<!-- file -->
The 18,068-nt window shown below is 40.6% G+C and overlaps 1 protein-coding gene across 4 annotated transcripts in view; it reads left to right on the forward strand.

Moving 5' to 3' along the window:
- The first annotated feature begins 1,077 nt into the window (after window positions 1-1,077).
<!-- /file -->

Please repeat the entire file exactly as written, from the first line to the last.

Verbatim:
The 18,068-nt window shown below is 40.6% G+C and overlaps 1 protein-coding gene across 4 annotated transcripts in view; it reads left to right on the forward strand.

Moving 5' to 3' along the window:
- The first annotated feature begins 1,077 nt into the window (after window positions 1-1,077).